A 2016 study by the journal Neurological Focus found that horse-related accidents cause the most traumatic brain injuries in the U.S. (8)
|Equestrian Sports||Fall/Interpersonal Contact||Roller|
|Skiing and Snowboarding||Aquatic|
The study analyzed the National Trauma Data Bank data on a 10-year period (2003 to 2012) across 5 sporting categories – fall or interpersonal contact (FIC), roller sports, skiing/snowboarding, equestrian sports, and aquatic sports.
Horseback riding injuries contributed the highest number 45.2% of TBI among adults. The second highest was FIC 20.3% and roller sports 19% of TBIs.
Understanding the likelihood of TBIs, it’s important to focus on increasing TBI awareness and helmet use, especially in equestrian sports.
5. Lifetime cost for acute head injury can be up to $3 million.
Research on horse riding danger statistics suggests that little work has been done to measure the real costs of equestrian injuries. (2)
The data shows that the long-term rehabilitation costs of equestrian injuries are high.
According to research, for the average adult with brain injury, the unemployment rate two years after diagnosis is 60%, compared to the national unemployment average of 5.1%. (9)
|Lifetime Cost of|
Traumatic Brain Injury
|Avg. Brain Injury|
|$85,000 – $3 million||60%||5.1%|
What makes things difficult is the high cost of treatment. The lifetime costs for a traumatic brain injury are estimated to run from $85,000 to $3 million.
The high-cost head injury treatment can make the needed treatment inaccessible for some patients.
Another research analyzed equestrian accidents between 2001 and 2008 and found that the mean hospital charge was $29,800 for a total of $6.9 million. (10)
The study concluded that equestrian injury is costly, disabling, and frequently preventable.
6. Wearing a riding helmet reduces the risk of severe head injury by 50%.
Research on horse helmet safety statistics suggests that a large fraction of riders involved in equestrian injuries were not wearing helmets at the time of their accident. (2)
At the same time, approximately 20% of all riders sustain a head injury, mostly soft tissue injuries and concussions. (11)
The equestrian injury statistics show that the use of riding helmets is low while the likelihood of head injuries is high.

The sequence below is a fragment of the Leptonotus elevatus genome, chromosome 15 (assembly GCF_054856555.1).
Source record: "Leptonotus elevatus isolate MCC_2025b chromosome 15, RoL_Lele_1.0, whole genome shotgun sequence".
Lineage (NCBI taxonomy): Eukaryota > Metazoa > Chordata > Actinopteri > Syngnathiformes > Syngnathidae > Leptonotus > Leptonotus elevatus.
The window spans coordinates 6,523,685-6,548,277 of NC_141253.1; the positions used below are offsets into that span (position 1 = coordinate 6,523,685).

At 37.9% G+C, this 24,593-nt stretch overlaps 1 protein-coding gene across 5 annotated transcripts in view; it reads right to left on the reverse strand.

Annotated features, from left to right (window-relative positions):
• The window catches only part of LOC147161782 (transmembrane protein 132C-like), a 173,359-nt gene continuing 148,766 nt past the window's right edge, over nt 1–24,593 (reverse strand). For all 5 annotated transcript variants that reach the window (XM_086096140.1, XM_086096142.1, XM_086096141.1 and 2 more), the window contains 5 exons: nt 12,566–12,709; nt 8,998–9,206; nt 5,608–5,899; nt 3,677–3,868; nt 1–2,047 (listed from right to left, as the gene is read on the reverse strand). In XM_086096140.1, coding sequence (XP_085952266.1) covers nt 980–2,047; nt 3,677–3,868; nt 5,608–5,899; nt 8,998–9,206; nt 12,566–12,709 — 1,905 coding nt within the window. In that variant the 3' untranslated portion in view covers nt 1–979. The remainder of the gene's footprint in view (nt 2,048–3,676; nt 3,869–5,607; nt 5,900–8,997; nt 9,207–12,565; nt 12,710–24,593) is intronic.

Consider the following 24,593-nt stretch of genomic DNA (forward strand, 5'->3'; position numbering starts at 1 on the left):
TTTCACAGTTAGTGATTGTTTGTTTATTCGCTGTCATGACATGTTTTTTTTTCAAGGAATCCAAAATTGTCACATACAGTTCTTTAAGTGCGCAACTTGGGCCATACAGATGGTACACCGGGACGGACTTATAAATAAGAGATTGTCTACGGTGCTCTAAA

But what are the most common reasons why horse riders don’t want to wear a riding helmet? Researchers asked horse riders who don’t wear riding helmets for their reasons and here are the most popular answers. (12)
|Don’t Want to||Forgot to Wear||Helmet is Too Hot||Uncomfortable|
|41.4% riders||36.3% riders||44.3% riders||37.5% riders|
The research found that riding helmets are still under-utilized by the horse riding community, with as few as 9% of adult riders wearing helmets on a regular basis. (12)
The study found that Modern American Society for Testing and Materials/Safety Equipment Institute-approved helmets have reduced riding-related head injuries by 30% and severe head injuries by 50%.
According to the New England Journal of Medicine, helmets can reduce head and brain injuries by 85 percent. (4)
According to another research, the data suggest that helmets reduce the severity of the head injury. (13)
7. 81% of equestrians get injured at some point in their riding career.
According to research on equestrian accident statistics, the injury rate for horse riding is 3.7 injuries per 1,000 hours of participation. (12)
At first glance, this might not be that high rate, but several studies have found that horse-related injuries presented at hospitals tend to be severe.
|3.7 per 1,000 hours||81% equestrians||21% equestrians|
For example, when comparing horseback riding to hockey, horseback riding-related injuries are more likely to require hospitalization.
The data suggest that 81% of equestrians experience horseback riding injuries at some point during their riding career and 21% are injured, seriously requiring hospitalization.
There is some research suggesting that experienced riders have a higher likelihood of injuries. (2)
This is mostly caused by experienced riders taking more risks or performing techniques that are increasing the risk of horse incidents.
Research also suggests that more experienced riders were less likely to wear a helmet, although this raises the risk for injuries requiring hospitalization or causing permanent disability.
8. Over 100,000 horse riding-related accidents occur yearly in the U.S.
Although horse riding is extremely popular in the U.S., there’s no official number of accidents known.
Research on horseback riding accident statistics has concluded that horse riding accidents have been found to affect approximately 35.7 persons per 100,000 population every year in the USA. (11)
|Total Fatal Accidents|
|35.7 / 100,000||117,632||1 / 10,000||710|
According to the World Bank, in 2020, the U.S. population was 329.5 million people. (15)
Based on this, we can do a rough estimation: 329.5 million Americans / 100,000 * 35.7 persons = 117,631.5 horse riding related accidents per year.
Meaning there are over 100,000 horse riding-related accidents in the U.S. each year. (16)
Research also shows that when it comes to horse-related deaths, about 1 out of every 10,000 horse riders die each year in a horse-related accident. (1)
According to The Equestrian Channel, approximately 7.1 Million Americans go horseback riding each year. (17)
Based on this, we can do another rough estimation: 7.1 million Americans / 10,000 * 1 death = 710 horse riding-related deaths per year.
Meaning, there are approximately 710 horse fatal horse riding accidents in the U.S. each year.
Of course, these numbers are not official and definitive, but they do give us rough numbers to give us an idea of the current situation.
9. 83.4% of horse riding injuries are caused by the rider falling off the horse.
Horse riding and handling can both be quite dangerous.
According to research published in 2018, the great majority of accidents are caused by riders falling off horses. (5)
|#1 Cause of Falling||#2 Cause of Falling||#3 Cause of Falling||#4 Cause of Falling|
|Spooked Horse||Human Error||Green Horse||New Horse|